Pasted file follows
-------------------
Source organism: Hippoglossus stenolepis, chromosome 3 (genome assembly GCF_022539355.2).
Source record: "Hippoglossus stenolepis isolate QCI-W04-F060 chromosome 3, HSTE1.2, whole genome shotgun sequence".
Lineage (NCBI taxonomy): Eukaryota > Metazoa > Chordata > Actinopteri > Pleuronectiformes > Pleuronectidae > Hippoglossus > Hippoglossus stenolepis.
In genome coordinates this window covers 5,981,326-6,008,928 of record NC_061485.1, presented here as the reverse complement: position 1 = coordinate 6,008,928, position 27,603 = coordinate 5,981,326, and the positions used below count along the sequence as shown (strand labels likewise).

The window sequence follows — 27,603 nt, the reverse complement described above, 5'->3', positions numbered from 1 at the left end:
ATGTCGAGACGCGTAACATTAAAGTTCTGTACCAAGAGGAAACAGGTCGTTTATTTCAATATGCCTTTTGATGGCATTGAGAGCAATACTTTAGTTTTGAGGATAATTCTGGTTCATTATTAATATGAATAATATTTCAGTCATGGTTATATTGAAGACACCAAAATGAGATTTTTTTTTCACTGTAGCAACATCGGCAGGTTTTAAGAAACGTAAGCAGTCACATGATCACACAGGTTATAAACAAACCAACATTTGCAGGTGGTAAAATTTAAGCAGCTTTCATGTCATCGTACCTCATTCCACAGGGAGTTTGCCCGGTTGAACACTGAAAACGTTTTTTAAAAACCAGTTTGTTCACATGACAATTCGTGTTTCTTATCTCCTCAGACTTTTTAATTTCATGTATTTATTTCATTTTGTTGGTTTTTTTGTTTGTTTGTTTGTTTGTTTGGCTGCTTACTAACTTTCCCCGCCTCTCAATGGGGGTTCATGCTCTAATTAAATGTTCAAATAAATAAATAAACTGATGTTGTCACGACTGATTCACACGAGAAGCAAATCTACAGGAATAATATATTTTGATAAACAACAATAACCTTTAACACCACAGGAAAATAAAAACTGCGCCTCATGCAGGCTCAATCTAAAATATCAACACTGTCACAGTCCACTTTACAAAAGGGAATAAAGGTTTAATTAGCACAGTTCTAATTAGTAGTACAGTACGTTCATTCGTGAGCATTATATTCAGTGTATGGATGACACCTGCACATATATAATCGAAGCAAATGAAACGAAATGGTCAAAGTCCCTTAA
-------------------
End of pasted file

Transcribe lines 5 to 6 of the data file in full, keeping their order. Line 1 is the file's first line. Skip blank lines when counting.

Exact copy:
The window sequence follows — 27,603 nt, the reverse complement described above, 5'->3', positions numbered from 1 at the left end:
ATGTCGAGACGCGTAACATTAAAGTTCTGTACCAAGAGGAAACAGGTCGTTTATTTCAATATGCCTTTTGATGGCATTGAGAGCAATACTTTAGTTTTGAGGATAATTCTGGTTCATTATTAATATGAATAATATTTCAGTCATGGTTATATTGAAGACACCAAAATGAGATTTTTTTTTCACTGTAGCAACATCGGCAGGTTTTAAGAAACGTAAGCAGTCACATGATCACACAGGTTATAAACAAACCAACATTTGCAGGTGGTAAAATTTAAGCAGCTTTCATGTCATCGTACCTCATTCCACAGGGAGTTTGCCCGGTTGAACACTGAAAACGTTTTTTAAAAACCAGTTTGTTCACATGACAATTCGTGTTTCTTATCTCCTCAGACTTTTTAATTTCATGTATTTATTTCATTTTGTTGGTTTTTTTGTTTGTTTGTTTGTTTGTTTGGCTGCTTACTAACTTTCCCCGCCTCTCAATGGGGGTTCATGCTCTAATTAAATGTTCAAATAAATAAATAAACTGATGTTGTCACGACTGATTCACACGAGAAGCAAATCTACAGGAATAATATATTTTGATAAACAACAATAACCTTTAACACCACAGGAAAATAAAAACTGCGCCTCATGCAGGCTCAATCTAAAATATCAACACTGTCACAGTCCACTTTACAAAAGGGAATAAAGGTTTAATTAGCACAGTTCTAATTAGTAGTACAGTACGTTCATTCGTGAGCATTATATTCAGTGTATGGATGACACCTGCACATATATAATCGAAGCAAATGAAACGAAATGGTCAAAGTCCCTTAA